Article from For Liberty by Norm Leahy.

Illinois residents seeking to buy firearms are running into a bureaucratic, and likely unconstitutional, roadblock: lengthy delays in processing the applications residents are required to file in order to receive a license to purchase a firearm.

The Illinois State Police is in charge of running the application process, with the intent of preventing guns from falling into the hands of criminals. 

The delays have gotten so bad, the Arizona-based Goldwater Institute has filed a federal lawsuit challenging their constitutionality:

Illinois requires its residents to obtain a state license—called a Firearms Owners Identification (FOID) card—before they may purchase or even possess a firearm of any kind. But for {D’Andre] Bradley and the other plaintiffs—who diligently applied for a card and qualify under the law—owning a gun is a virtual impossibility because the state has failed to issue cards within the 30 days required under the law. In fact, the state is taking as long as 60 days, 90 days, or even longer to issue licenses.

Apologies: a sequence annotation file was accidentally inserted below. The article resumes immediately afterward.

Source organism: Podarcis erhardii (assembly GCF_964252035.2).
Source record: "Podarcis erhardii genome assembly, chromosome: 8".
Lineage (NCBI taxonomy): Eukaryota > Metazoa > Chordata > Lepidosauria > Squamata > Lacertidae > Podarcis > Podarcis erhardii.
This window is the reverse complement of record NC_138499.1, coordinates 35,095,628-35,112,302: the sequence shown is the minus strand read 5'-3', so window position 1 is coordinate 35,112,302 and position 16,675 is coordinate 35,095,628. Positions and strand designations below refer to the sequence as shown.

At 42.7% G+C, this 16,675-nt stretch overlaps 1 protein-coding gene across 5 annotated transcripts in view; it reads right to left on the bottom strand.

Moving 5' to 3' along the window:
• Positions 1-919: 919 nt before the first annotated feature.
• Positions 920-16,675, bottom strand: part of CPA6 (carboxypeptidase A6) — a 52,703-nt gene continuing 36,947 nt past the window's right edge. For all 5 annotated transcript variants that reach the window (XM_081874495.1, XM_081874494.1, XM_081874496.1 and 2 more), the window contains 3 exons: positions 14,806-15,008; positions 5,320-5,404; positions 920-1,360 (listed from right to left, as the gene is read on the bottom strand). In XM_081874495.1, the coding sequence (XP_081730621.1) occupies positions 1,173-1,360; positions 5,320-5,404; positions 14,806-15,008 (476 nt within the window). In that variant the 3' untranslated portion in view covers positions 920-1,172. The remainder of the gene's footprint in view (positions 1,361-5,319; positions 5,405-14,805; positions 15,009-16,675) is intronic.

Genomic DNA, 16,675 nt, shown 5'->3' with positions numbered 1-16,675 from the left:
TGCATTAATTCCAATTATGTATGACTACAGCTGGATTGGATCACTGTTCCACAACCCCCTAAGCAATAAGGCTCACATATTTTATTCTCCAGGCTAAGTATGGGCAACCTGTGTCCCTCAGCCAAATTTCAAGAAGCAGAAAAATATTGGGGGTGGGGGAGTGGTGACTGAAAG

“This is a basic civil rights issue,” Bradley says. “Everyone has a fundamental right to self-defense. If the state is going to require a license to exercise that right, then it should at least respect its own time limit.”

In a time when violence and looting are widespread in the Chicago area, it’s not surprising that there’s been a surge in applications for FOID cards. On June 2 alone, the state received nearly 5,000 applications. Yet as Illinoisans are desperate to defend themselves, Illinois’s rule is a severe restriction on their Second Amendment rights. In fact, it’s one of only two states that requires a license (the other is Massachusetts). Without an FOID card, an Illinoisan can’t have even the simplest rifle or shotgun for home defense.

According to the Institute, the state of Illinois “admits that this problem of long delays in fulfilling applications exists.”  

The suit seeks a court order requiring the state to issue FOID cards immediately. If the state can’t do so, the Institute wants the court to “strike down the FOID scheme.”

Image Credit: By Cory Doctorow (Flickr) [CC BY-SA 2.0 (], via Wikimedia Commons